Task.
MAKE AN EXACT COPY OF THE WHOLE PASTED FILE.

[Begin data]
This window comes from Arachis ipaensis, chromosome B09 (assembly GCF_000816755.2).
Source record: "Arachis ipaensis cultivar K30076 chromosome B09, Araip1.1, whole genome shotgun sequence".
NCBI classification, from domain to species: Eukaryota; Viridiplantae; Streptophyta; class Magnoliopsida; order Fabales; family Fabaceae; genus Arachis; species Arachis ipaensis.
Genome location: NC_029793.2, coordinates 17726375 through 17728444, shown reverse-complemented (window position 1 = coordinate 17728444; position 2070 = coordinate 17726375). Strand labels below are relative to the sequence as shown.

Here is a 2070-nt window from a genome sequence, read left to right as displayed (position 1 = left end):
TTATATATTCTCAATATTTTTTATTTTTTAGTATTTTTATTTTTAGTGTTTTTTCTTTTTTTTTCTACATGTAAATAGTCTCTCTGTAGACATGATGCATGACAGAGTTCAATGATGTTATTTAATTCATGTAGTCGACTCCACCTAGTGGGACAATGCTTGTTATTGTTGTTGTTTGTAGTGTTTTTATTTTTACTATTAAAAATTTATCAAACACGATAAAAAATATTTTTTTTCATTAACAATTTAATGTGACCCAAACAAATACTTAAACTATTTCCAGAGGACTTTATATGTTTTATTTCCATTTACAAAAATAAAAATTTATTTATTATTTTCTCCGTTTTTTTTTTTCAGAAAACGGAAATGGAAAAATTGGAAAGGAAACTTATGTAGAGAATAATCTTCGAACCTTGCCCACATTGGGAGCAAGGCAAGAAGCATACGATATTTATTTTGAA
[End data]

This window comes from Arachis ipaensis, chromosome B09 (assembly GCF_000816755.2).
Source record: "Arachis ipaensis cultivar K30076 chromosome B09, Araip1.1, whole genome shotgun sequence".
NCBI classification, from domain to species: Eukaryota; Viridiplantae; Streptophyta; class Magnoliopsida; order Fabales; family Fabaceae; genus Arachis; species Arachis ipaensis.
Genome location: NC_029793.2, coordinates 17726375 through 17728444, shown reverse-complemented (window position 1 = coordinate 17728444; position 2070 = coordinate 17726375). Strand labels below are relative to the sequence as shown.

Here is a 2070-nt window from a genome sequence, read left to right as displayed (position 1 = left end):
TTATATATTCTCAATATTTTTTATTTTTTAGTATTTTTATTTTTAGTGTTTTTTCTTTTTTTTTCTACATGTAAATAGTCTCTCTGTAGACATGATGCATGACAGAGTTCAATGATGTTATTTAATTCATGTAGTCGACTCCACCTAGTGGGACAATGCTTGTTATTGTTGTTGTTTGTAGTGTTTTTATTTTTACTATTAAAAATTTATCAAACACGATAAAAAATATTTTTTTTCATTAACAATTTAATGTGACCCAAACAAATACTTAAACTATTTCCAGAGGACTTTATATGTTTTATTTCCATTTACAAAAATAAAAATTTATTTATTATTTTCTCCGTTTTTTTTTTTCAGAAAACGGAAATGGAAAAATTGGAAAGGAAACTTATGTAGAGAATAATCTTCGAACCTTGCCCACATTGGGAGCAAGGCAAGAAGCATACGATATTTATTTTGAA